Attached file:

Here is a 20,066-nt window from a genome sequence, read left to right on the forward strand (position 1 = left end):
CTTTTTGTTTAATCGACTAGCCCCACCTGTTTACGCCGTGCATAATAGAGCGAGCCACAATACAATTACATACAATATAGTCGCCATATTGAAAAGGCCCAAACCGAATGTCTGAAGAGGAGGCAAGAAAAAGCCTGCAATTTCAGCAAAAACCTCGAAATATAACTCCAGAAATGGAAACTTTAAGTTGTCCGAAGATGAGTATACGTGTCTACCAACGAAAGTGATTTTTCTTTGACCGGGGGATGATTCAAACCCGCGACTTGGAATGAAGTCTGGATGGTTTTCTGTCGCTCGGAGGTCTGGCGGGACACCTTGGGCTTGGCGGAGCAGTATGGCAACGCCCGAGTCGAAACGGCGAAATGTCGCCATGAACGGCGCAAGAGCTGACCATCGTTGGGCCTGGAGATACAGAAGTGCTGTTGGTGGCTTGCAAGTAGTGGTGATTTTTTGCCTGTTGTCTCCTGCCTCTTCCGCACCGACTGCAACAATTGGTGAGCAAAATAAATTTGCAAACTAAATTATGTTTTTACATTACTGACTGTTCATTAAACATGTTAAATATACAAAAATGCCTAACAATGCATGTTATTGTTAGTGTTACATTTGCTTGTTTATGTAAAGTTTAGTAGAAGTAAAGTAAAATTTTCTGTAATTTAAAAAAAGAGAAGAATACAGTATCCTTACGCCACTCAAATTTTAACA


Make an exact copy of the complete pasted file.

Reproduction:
Here is a 20,066-nt window from a genome sequence, read left to right on the forward strand (position 1 = left end):
CTTTTTGTTTAATCGACTAGCCCCACCTGTTTACGCCGTGCATAATAGAGCGAGCCACAATACAATTACATACAATATAGTCGCCATATTGAAAAGGCCCAAACCGAATGTCTGAAGAGGAGGCAAGAAAAAGCCTGCAATTTCAGCAAAAACCTCGAAATATAACTCCAGAAATGGAAACTTTAAGTTGTCCGAAGATGAGTATACGTGTCTACCAACGAAAGTGATTTTTCTTTGACCGGGGGATGATTCAAACCCGCGACTTGGAATGAAGTCTGGATGGTTTTCTGTCGCTCGGAGGTCTGGCGGGACACCTTGGGCTTGGCGGAGCAGTATGGCAACGCCCGAGTCGAAACGGCGAAATGTCGCCATGAACGGCGCAAGAGCTGACCATCGTTGGGCCTGGAGATACAGAAGTGCTGTTGGTGGCTTGCAAGTAGTGGTGATTTTTTGCCTGTTGTCTCCTGCCTCTTCCGCACCGACTGCAACAATTGGTGAGCAAAATAAATTTGCAAACTAAATTATGTTTTTACATTACTGACTGTTCATTAAACATGTTAAATATACAAAAATGCCTAACAATGCATGTTATTGTTAGTGTTACATTTGCTTGTTTATGTAAAGTTTAGTAGAAGTAAAGTAAAATTTTCTGTAATTTAAAAAAAGAGAAGAATACAGTATCCTTACGCCACTCAAATTTTAACA